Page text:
ROP Book Series
A Liberalism Safe for Catholicism? Editors Daniel Philpott and Ryan Anderson chronicle the relationship between the Catholic Church and American liberalism as told through twenty-seven essays selected from the history of the Review of Politics, dating back to the journal’s founding in 1939. The primary subject addressed in these essays is the development of a Catholic political liberalism in response to the democratic environment of nineteenth- and twentieth-century America. Works by Jacques Maritain, Heinrich Rommen, and Yves R. Simon forge the case for the compatibility of Catholicism and American liberal institutions, including the civic right of religious freedom.
The conversation continues through recent decades, when a number of Catholic philosophers called into question the partnership between Christianity and American liberalism and were debated by others who rejoined with a strenuous defense of the partnership.
The book also covers a wide range of other topics, including democracy, free market economics, the common good, human rights, international politics, and the thought of John Henry Newman, John Courtney Murray, and Alasdair MacIntyre, as well as some of the most prominent Catholic thinkers of the last century, among them John Finnis, Michael Novak, and William T. Cavanaugh.
This book will be of special interest to students and scholars of political science, journalists and policymakers, church leaders, and everyday Catholics trying to make sense of Christianity in modern society.
Individually and collectively, they maintained that the West could be saved only if its leaders embraced the idea that society should be governed by moral standards and a commitment to human dignity. The Crisis of Modern Times "Perspectives from The Review of Politics, 1939–1962" Edited by A. James McAdams In the 1940s and 1950s The Review of Politics, under the dynamic leadership of Waldemar Gurian, emerged as one of the leading journals of political and social theory in the United States. This volume celebrates that legacy by bringing together classic essays by a remarkable group of American and European émigré intellectuals, among them Jacques Maritain, Hannah Arendt, Josef Pieper, Eric Voegelin, and Yves Simon. For these writers, the emergence of new dictatorial regimes in Germany and Russia and the looming threat of another, even more devastating, European war demanded that one rethink the reigning philosophical perspectives of the time. In their view, the western world had lost sight of its founding principles.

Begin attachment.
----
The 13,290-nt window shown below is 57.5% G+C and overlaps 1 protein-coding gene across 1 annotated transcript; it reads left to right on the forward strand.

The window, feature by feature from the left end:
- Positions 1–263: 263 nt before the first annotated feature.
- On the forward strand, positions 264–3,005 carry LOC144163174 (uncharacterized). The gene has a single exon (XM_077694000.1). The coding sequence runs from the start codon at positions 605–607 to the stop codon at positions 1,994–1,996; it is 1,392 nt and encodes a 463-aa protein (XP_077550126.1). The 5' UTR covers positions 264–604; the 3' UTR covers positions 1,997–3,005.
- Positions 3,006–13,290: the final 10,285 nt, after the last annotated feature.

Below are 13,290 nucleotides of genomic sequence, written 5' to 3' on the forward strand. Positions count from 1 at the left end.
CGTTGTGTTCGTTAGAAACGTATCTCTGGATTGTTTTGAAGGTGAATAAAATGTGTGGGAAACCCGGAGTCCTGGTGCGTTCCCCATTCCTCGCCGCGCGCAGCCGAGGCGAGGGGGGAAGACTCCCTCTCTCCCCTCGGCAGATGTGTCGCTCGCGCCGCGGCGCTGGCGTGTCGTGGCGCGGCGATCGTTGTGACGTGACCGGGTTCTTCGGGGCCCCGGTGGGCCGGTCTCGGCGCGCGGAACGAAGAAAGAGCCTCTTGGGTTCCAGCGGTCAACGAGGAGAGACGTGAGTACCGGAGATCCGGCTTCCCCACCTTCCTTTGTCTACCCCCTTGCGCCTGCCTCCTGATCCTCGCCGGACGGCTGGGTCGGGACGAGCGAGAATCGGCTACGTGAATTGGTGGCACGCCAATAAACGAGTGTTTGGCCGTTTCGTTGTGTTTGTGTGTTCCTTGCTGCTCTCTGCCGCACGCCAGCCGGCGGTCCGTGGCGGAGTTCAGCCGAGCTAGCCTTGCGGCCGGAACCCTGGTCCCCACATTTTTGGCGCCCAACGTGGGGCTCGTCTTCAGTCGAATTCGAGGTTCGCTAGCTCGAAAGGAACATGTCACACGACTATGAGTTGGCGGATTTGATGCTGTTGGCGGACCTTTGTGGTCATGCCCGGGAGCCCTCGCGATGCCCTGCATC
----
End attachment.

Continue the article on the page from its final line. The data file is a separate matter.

Since the first issue appeared in 1939, The Review of Politics has influenced generations of political theorists. To complement these essays A. James McAdams has written an introduction that discusses the history of the journal and reflects on the contributions of these influential figures. He underscores the continuing relevance of these essays in assessing contemporary issues.
Contributors: A. James McAdams, Desmond Fitzgerald, Jacques Maritain, C. J. Friedrich, Denis de Rougemont, John U. Nef, Aron Gurwitsch, Josef Pieper, Leo Strauss, Eric Voegelin, Hannah Arendt, Russell Kirk, Robert Strausz-Hupé, Waldemar Gurian, Louis de Raeymaeker, Frank O’Malley, Glenn Tinder, and Yves R. Simon.
Esays by: Hannah Arendt, Herbert Butterfield, Waldemar Gurian, George F. Kennan, Hans J. Morgenthau, John U. Nef, Paul H. Nitze, Stefan T. Possony, Hans Rommen, Keith L. Shimko, Kenneth W. Thompson War, Peace, and International Political Realism "Perspectives from The Review of Politics" Edited by Keir A. Lieber Gathering together essays by some of the most influential modern political philosophers and theorists, War, Peace, and International Political Realism reveals the twentieth-century roots of the realist tradition and demonstrates the enduring relevance of realist insights for current international relations scholarship and foreign affairs. These essays, all of which were published in The Review of Politics, the majority during the 1940s and 1950s, reflect four major tenets of the classical realist tradition: an obligation to confront large and difficult questions about international politics, a recognition of the fundamentally tragic nature of relations among humans and states, a rejection of historical optimism, and a belief in practical morality. Keir A. Lieber provides an excellent introduction emphasizing the importance of political realism as defined by the contributors.